Bad news, money-makers. The popular stock-trading app Robinhood recently sent emails to an undisclosed number of users, letting them know that the company made a bit of a boo-boo and stored their passwords on its servers in plaintext.
While you probably get a number of emails from your various financial institutions, and probably filter Robinhood’s to a folder (or trash) if you’re a fairly active trader, you’re definitely going to want to comb through your email app or web-based service to see if you’ve been affected by this issue.
Even if you haven’t, or are too lazy to look, changing your password on the service is easy. Pull up the app and use the “reset password” link on the login page, or visit this link on the web.
Once you’ve done that, make sure you’ve set up two-factor authentication on your account so you’re a bit more protected even if someone has managed to decipher your password. I almost feel like I don’t even need to tell you that, because it would be the absolute worst practice in the world to only have a simple password protecting a financial app like the one you use to buy and sell stocks.
Even though Robinhood has a verification system in place that alerts you via text message or email whenever there’s a new login attempt for your account, you absolutely should use every security measure you can get your hands on for your financial services. This is not an area where you want to be lazy about your account security, because the consequences could be disastrous—even more so than when your favorite stock pick tanks.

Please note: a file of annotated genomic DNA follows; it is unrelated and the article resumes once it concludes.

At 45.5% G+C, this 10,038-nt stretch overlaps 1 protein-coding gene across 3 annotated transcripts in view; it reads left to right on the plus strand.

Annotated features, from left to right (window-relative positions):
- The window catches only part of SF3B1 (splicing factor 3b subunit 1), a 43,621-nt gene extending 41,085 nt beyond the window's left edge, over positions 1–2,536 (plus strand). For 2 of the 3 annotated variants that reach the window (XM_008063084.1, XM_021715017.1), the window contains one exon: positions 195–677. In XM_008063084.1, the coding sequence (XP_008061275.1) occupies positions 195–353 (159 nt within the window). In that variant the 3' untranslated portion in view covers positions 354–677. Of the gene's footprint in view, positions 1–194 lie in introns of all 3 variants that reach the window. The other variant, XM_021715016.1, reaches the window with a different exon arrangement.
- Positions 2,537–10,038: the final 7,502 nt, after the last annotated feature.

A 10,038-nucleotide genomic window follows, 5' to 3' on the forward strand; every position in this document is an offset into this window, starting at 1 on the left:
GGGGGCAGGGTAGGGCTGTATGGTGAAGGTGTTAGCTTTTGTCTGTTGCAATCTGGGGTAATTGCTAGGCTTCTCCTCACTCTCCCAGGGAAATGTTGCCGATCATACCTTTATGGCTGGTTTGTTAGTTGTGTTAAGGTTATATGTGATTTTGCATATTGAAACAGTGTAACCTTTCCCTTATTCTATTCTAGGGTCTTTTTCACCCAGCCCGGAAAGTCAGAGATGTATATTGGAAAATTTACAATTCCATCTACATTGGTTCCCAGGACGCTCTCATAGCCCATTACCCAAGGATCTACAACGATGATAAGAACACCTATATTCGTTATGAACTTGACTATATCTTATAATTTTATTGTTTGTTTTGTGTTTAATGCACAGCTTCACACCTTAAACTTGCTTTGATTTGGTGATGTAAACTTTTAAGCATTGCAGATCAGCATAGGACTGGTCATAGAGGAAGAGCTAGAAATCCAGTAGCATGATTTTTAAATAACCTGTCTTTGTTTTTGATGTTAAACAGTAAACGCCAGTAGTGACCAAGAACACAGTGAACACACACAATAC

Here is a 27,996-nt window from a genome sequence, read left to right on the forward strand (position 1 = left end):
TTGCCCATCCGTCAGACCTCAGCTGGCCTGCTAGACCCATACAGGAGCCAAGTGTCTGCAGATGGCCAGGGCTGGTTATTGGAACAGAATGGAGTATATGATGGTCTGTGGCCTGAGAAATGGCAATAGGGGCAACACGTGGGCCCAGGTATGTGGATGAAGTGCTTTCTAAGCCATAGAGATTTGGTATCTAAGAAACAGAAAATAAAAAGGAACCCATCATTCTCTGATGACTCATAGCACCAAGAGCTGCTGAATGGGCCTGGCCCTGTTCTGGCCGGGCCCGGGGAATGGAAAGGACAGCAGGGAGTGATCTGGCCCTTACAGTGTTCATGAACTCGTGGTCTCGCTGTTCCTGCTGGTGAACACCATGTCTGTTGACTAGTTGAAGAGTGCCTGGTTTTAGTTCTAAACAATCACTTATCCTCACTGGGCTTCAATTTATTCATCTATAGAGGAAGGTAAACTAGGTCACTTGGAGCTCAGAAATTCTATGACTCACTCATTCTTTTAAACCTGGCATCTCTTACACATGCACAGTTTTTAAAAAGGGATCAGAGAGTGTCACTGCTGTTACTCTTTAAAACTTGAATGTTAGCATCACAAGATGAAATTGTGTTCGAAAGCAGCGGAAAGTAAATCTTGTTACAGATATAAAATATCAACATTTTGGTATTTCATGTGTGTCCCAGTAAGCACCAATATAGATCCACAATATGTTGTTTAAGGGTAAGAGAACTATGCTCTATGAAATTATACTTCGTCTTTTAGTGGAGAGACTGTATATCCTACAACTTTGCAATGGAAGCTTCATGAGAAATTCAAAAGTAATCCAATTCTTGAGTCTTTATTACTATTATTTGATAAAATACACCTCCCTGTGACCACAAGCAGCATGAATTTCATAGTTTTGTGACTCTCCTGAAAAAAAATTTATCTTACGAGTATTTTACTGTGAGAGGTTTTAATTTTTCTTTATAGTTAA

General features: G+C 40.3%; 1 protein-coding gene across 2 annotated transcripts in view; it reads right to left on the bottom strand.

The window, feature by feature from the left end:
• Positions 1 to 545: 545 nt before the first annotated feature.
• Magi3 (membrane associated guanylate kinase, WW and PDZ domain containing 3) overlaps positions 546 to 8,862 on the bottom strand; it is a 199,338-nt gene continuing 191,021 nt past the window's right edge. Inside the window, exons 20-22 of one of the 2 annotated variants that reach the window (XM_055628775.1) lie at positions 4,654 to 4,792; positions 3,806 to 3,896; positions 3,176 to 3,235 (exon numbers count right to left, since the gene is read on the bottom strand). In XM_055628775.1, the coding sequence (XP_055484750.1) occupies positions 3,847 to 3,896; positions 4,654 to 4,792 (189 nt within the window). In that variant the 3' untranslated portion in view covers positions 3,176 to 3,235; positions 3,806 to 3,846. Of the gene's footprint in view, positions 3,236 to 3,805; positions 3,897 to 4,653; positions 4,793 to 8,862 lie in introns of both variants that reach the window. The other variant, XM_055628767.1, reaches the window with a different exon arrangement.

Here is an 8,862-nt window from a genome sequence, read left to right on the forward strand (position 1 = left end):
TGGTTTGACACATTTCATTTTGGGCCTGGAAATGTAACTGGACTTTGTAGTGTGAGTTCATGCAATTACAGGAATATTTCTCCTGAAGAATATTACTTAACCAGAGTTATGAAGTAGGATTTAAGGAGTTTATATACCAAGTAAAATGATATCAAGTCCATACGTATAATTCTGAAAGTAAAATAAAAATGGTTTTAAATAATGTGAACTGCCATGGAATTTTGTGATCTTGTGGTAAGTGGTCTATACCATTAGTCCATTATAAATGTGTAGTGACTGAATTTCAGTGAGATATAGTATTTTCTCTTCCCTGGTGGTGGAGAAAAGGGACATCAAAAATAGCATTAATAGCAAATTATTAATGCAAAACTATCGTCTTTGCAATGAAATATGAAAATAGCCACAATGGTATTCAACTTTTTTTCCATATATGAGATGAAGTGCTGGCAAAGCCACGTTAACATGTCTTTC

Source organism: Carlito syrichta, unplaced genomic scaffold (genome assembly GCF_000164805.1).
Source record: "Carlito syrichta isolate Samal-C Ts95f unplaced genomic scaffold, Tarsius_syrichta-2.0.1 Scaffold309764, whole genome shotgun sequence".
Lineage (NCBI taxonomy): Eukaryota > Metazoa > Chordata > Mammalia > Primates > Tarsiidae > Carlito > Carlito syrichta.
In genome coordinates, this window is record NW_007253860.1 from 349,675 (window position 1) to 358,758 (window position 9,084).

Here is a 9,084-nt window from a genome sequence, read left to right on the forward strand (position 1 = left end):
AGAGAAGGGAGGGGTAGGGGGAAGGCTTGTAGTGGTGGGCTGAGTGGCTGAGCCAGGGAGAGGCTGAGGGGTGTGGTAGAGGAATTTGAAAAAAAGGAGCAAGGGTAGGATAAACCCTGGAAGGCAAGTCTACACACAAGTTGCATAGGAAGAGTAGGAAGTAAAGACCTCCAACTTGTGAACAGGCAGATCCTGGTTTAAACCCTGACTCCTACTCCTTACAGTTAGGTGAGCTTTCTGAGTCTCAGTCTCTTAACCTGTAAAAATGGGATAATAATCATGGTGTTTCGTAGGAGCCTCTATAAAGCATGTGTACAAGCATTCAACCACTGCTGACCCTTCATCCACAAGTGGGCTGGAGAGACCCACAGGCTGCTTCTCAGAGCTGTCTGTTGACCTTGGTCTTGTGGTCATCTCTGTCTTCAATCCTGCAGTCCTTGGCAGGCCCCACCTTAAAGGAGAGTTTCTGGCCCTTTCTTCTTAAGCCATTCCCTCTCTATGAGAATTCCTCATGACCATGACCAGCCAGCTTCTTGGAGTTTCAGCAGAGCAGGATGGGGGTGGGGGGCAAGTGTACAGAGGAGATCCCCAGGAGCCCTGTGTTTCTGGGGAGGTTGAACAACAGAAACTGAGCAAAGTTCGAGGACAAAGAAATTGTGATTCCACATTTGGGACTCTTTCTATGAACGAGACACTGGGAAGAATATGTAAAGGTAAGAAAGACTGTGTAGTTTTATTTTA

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As for Robinhood’s plaintext problem, the company maintains that no third-party used them to access user accounts. That’s reassuring news, even though you should still be a little upset about the company’s gaffe. As they wrote in an email to affected users:
“When you set a password for your Robinhood account, we use an industry-standard process that prevents anyone at our company from reading it. On Monday night, we discovered that some user credentials were stored in a readable format within our internal systems. We wanted to let you know that your password may have been included.
We resolved this issue, and after thorough review, found no evidence that this information was accessed by anyone outside of our response team. Out of an abundance of caution, we still recommend that you change your Robinhood password.”
And, of course, please don’t use a new password for Robinhood that you use for other services around the web. You’re better than that.